Notes
Previous title: MRI
Responsibility
Prepared by: Diagnostic Imaging, Nova Scotia Health and IWK Health
Pamphlet Number
0456
Less detail

Colour, sensation, and movement

https://libcat.nshealth.ca/en/permalink/chpams35439
Nova Scotia Health Authority. Halifax Infirmary. Same Day Surgery. Halifax, NS: Nova Scotia Health Authority , 2023.
Pamphlet Number
0533
Available Online
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Your nurse will check your hand and/or foot often for circulation (blood flow). They will check the colour, sensation (feeling), and movement. A list of questions to expect and information about what to do if you notice any changes in the colour, sensation, or movement of your hand and/or foot is included.
Available Online
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Corporate Author
Nova Scotia Health Authority. Halifax Infirmary. Same Day Surgery
Place of Publication
Halifax, NS
Publisher
Nova Scotia Health Authority
Date of Publication
2023
Format
Pamphlet
Language
English
Physical Description
1 electronic document ([1] p.) : digital, PDF file
Subjects (MeSH)
Blood Circulation
Hand - blood supply
Foot - blood supply
Subjects (LCSH)
Blood--Circulation
Blood flow
Specialty
Surgery
Abstract
Your nurse will check your hand and/or foot often for circulation (blood flow). They will check the colour, sensation (feeling), and movement. A list of questions to expect and information about what to do if you notice any changes in the colour, sensation, or movement of your hand and/or foot is included.
Responsibility
Prepared by: Same Day Surgery, HI
Pamphlet Number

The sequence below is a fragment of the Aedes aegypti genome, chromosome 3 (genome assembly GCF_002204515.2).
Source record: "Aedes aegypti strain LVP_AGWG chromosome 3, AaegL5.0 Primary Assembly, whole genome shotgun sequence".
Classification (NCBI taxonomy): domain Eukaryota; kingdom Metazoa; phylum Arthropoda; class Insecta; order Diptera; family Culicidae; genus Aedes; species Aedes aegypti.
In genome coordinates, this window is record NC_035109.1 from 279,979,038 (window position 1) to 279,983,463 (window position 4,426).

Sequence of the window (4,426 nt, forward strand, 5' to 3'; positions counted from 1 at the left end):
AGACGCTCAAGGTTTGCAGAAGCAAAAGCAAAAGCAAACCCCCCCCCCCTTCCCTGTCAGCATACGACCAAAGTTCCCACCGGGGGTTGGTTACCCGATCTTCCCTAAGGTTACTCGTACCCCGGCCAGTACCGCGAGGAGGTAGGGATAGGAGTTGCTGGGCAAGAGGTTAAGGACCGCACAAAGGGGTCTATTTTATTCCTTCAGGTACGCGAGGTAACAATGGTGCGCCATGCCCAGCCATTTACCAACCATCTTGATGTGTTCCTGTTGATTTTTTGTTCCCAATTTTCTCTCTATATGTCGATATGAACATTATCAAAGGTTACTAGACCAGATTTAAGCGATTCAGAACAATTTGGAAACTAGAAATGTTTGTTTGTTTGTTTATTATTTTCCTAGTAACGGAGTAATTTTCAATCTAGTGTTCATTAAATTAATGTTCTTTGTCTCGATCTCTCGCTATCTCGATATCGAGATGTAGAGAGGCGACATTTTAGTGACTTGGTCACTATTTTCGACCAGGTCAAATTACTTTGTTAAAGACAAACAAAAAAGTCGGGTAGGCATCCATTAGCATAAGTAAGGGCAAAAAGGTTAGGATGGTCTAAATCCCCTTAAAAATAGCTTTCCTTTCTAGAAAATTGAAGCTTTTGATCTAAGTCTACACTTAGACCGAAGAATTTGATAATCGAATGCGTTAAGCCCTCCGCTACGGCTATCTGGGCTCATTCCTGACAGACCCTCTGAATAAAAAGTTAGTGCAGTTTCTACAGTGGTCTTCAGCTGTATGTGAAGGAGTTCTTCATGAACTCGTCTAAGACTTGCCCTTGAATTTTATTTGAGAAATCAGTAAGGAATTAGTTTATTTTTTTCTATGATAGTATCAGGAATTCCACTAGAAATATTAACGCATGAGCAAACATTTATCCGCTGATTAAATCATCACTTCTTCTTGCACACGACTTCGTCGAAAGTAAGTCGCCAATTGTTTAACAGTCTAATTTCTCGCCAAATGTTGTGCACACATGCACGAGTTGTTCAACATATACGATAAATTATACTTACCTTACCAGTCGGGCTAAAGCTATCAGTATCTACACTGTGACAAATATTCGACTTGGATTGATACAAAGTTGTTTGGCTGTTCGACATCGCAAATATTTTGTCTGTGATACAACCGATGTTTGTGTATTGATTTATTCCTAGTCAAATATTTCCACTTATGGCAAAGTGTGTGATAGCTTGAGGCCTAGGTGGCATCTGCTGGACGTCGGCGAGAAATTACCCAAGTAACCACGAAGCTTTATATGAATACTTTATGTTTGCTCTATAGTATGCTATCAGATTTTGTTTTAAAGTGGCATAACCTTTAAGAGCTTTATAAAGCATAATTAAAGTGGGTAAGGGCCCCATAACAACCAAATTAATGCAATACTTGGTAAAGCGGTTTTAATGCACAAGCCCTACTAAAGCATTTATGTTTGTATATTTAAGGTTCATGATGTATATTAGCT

0533
Less detail

72-hour stool collection for fecal fat: eating plan : South Shore Regional Hospital

https://libcat.nshealth.ca/en/permalink/chpams36556
Nova Scotia Health Authority. South Shore Regional Hospital. Pathology and Laboratory Medicine. Halifax, NS: Nova Scotia Health Authority , 2023.
Pamphlet Number
1981
Available Online
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Your primary health care provider (family doctor or nurse practitioner) has ordered a test to check your stool (poop) for fat. You should eat 100 to 150 grams of fat each day for this test. Follow this plan for 6 days: 3 days before you collect your stool and 3 days during collection. Choose foods listed in this pamphlet. The pamphlet lists the number of grams of fat in a variety of foods and includes a sample menu. Drop-off site locations for samples are included.
Available Online
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Corporate Author
Nova Scotia Health Authority. South Shore Regional Hospital. Pathology and Laboratory Medicine
Place of Publication
Halifax, NS
Publisher
Nova Scotia Health Authority
Date of Publication
2023
Format
Pamphlet
Language
English
Physical Description
1 electronic document (5 p.) : digital, PDF file
Subjects (MeSH)
Diet - Guideline
Dietary Fats - metabolism
Feces
Specimen Handling
Subjects (LCSH)
Fat
Feces--Collection and preservation
Diet
Diagnostic specimens
Abstract
Your primary health care provider (family doctor or nurse practitioner) has ordered a test to check your stool (poop) for fat. You should eat 100 to 150 grams of fat each day for this test. Follow this plan for 6 days: 3 days before you collect your stool and 3 days during collection. Choose foods listed in this pamphlet. The pamphlet lists the number of grams of fat in a variety of foods and includes a sample menu. Drop-off site locations for samples are included.
Notes
Previous title: Stool 72-hour fecal fat collection : diet instructions : South Shore Regional Hospital
Responsibility
Prepared by: Pathology and Laboratory Medicine, South Shore Regional Hospital
Pamphlet Number
1981
Less detail

Your craniotomy surgery : Halifax Infirmary (HI)

https://libcat.nshealth.ca/en/permalink/chpams36566
Nova Scotia Health Authority. QEII. Neurosurgery. Halifax, NS: Nova Scotia Health Authority , 2023.